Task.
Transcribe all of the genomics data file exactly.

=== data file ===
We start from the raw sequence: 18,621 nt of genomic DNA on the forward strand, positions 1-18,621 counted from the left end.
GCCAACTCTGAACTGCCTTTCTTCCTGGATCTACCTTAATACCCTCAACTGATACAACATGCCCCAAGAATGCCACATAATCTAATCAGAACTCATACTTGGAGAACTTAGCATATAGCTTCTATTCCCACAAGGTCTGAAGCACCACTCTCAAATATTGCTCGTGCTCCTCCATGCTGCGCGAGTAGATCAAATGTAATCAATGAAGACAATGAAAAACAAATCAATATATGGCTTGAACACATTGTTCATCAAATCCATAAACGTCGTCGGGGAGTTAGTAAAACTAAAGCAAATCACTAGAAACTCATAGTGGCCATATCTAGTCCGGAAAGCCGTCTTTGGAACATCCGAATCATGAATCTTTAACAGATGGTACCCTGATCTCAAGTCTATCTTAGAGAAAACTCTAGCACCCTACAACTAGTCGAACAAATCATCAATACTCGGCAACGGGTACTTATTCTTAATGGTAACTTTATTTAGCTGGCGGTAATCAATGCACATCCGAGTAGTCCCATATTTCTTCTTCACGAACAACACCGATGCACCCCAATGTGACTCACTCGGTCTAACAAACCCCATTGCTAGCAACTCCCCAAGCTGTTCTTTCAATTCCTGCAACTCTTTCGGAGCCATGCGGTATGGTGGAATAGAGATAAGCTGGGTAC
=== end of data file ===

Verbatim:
We start from the raw sequence: 18,621 nt of genomic DNA on the forward strand, positions 1-18,621 counted from the left end.
GCCAACTCTGAACTGCCTTTCTTCCTGGATCTACCTTAATACCCTCAACTGATACAACATGCCCCAAGAATGCCACATAATCTAATCAGAACTCATACTTGGAGAACTTAGCATATAGCTTCTATTCCCACAAGGTCTGAAGCACCACTCTCAAATATTGCTCGTGCTCCTCCATGCTGCGCGAGTAGATCAAATGTAATCAATGAAGACAATGAAAAACAAATCAATATATGGCTTGAACACATTGTTCATCAAATCCATAAACGTCGTCGGGGAGTTAGTAAAACTAAAGCAAATCACTAGAAACTCATAGTGGCCATATCTAGTCCGGAAAGCCGTCTTTGGAACATCCGAATCATGAATCTTTAACAGATGGTACCCTGATCTCAAGTCTATCTTAGAGAAAACTCTAGCACCCTACAACTAGTCGAACAAATCATCAATACTCGGCAACGGGTACTTATTCTTAATGGTAACTTTATTTAGCTGGCGGTAATCAATGCACATCCGAGTAGTCCCATATTTCTTCTTCACGAACAACACCGATGCACCCCAATGTGACTCACTCGGTCTAACAAACCCCATTGCTAGCAACTCCCCAAGCTGTTCTTTCAATTCCTGCAACTCTTTCGGAGCCATGCGGTATGGTGGAATAGAGATAAGCTGGGTAC